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As told to Chanie Spira

The note promised an exciting trip toHunterMountainwith a tantalizing bonfire at dusk. Fear stopped me from smilingly signing the permission slip. I found it difficult to peer into my daughter’s innocent eyes and see their pleading. I stalled: “I’ll ask Tatty as soon as he comes home from Maariv.”

Wednesday, May 29, 2013

cliff climbI hated these conversations. A heroine, my Rina’la. How many of her classmates knew of the constant fear that accompanied Rina even in her sleep? Did any of her teachers ever feel their chest constrict and breathing become ragged because of an extra jump or two? Were words like steroids, inhaler, and asthma attacks part of their lexicon?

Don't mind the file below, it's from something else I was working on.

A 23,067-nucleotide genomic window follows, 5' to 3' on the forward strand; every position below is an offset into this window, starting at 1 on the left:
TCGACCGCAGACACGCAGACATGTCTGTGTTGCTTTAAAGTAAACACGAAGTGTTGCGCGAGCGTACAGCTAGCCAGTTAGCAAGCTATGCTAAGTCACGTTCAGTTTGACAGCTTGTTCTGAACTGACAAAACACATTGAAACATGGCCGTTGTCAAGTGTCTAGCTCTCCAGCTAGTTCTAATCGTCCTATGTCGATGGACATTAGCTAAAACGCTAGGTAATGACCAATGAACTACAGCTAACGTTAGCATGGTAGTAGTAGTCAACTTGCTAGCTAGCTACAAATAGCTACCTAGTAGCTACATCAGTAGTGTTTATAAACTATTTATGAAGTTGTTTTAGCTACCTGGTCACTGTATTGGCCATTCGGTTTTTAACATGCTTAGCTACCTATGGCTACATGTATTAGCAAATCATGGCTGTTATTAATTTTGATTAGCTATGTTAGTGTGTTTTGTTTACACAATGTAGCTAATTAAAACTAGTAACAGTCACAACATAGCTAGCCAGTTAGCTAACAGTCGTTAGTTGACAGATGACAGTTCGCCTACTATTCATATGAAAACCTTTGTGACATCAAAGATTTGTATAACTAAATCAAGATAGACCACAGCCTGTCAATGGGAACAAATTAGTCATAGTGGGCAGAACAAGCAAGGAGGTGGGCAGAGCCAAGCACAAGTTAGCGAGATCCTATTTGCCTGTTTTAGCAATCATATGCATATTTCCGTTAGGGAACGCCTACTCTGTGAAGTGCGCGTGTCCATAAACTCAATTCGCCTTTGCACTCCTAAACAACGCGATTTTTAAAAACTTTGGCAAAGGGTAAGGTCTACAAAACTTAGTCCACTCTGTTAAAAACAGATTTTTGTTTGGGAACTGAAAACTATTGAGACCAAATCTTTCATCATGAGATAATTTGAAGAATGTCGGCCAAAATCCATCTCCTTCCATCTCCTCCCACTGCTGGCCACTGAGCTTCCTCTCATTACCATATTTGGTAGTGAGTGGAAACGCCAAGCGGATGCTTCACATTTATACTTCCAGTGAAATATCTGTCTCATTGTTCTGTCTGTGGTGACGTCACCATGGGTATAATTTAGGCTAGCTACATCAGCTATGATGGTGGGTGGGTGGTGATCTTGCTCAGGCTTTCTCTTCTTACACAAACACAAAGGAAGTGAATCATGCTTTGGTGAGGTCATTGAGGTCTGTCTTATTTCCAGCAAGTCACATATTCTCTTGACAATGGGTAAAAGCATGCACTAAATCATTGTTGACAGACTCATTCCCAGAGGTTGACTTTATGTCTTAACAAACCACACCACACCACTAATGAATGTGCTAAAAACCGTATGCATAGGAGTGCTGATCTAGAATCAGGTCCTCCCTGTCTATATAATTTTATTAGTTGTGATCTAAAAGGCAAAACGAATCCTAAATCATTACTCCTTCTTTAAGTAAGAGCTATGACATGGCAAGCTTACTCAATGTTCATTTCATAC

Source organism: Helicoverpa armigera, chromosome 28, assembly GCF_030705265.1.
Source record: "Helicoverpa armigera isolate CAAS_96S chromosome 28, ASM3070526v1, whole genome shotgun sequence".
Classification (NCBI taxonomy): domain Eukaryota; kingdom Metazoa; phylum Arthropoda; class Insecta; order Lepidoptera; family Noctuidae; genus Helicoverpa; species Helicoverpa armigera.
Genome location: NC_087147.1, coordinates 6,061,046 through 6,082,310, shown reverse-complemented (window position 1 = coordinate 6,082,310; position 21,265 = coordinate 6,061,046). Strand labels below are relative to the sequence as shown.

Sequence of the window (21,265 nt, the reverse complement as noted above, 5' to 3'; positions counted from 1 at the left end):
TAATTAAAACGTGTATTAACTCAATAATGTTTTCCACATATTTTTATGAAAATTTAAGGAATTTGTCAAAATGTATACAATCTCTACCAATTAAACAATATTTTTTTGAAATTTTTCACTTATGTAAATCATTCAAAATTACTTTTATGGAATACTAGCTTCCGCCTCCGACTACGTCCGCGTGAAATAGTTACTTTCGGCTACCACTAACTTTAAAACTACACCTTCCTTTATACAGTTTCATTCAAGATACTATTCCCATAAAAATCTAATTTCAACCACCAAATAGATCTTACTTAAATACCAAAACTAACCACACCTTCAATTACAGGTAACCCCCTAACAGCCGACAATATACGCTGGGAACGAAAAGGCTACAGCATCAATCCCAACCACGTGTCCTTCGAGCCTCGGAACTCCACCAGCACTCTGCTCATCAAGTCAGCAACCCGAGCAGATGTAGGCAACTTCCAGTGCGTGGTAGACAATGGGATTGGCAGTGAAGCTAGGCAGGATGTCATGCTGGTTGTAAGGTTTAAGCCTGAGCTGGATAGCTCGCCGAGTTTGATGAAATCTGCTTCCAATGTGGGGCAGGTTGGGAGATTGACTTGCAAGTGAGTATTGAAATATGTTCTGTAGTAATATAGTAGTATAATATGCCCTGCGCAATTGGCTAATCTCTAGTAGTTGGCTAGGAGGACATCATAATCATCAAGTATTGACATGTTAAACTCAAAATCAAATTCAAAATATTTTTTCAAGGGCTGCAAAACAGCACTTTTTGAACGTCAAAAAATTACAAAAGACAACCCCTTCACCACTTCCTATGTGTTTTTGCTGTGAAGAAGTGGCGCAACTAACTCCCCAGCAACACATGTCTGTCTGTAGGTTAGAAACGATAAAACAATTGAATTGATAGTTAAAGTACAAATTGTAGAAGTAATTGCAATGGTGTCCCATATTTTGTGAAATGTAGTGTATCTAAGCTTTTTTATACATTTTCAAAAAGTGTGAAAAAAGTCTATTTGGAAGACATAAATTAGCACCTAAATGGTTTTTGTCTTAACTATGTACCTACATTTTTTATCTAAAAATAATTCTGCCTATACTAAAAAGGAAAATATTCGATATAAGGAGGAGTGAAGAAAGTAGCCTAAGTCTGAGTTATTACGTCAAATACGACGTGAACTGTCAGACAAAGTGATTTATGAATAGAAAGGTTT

And now this trip, an outdoor one at that.

I longingly thought of Rina’s carefree classmates clutching haphazardly signed slips, buying some goodies, and carelessly climbing the bus for a fun-filled day. If Rina were to go, along would go her inhaler, and along would trudge my worry. The outdoors, which beckons others with opportunity, is treacherous territory for a severely asthmatic 12-year-old — particularly in spring. But how could I deprive Rina some youthful exuberance?


“Your inhaler?”




With a wave and a heartfelt prayer I watched my daughter board the bus.

AtopHunterMountain, the world around them shrank. Riding the chairlift, the exuberant sixth-graders watched their feet dangle into vast nothingness, and stared at the surrounding mountain range.

Suddenly, Rina’s lungs filled with fire. They constricted, and her chest scorched. She wanted to yell, shout, but all she could do was fight for each breath. Rina groped inside her jacket for her inhaler. Where was it? Panic made it hard to think. 


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